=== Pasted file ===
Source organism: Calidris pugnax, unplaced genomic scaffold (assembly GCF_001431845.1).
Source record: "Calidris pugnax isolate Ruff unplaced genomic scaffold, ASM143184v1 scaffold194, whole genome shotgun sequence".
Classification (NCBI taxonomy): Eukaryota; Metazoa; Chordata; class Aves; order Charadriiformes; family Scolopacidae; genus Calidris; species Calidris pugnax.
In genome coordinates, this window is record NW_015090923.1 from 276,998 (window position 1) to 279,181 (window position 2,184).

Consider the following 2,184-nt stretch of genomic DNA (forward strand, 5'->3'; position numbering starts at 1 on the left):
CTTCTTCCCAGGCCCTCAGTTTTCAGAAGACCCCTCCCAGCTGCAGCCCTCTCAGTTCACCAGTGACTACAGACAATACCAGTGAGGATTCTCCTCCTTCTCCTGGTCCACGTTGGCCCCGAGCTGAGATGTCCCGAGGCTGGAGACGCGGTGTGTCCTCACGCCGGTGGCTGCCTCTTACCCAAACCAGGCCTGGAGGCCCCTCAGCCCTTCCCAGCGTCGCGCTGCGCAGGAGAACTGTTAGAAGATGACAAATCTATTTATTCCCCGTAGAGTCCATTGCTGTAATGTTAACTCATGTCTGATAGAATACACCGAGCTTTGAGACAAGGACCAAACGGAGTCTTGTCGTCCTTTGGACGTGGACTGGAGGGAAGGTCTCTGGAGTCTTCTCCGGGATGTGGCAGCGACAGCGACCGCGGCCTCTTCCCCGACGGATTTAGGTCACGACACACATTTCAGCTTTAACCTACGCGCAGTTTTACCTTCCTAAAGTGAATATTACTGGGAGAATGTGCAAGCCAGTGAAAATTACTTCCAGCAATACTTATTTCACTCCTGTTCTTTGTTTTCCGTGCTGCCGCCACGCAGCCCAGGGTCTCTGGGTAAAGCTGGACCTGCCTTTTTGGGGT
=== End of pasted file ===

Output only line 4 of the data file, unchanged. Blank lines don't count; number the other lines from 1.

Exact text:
In genome coordinates, this window is record NW_015090923.1 from 276,998 (window position 1) to 279,181 (window position 2,184).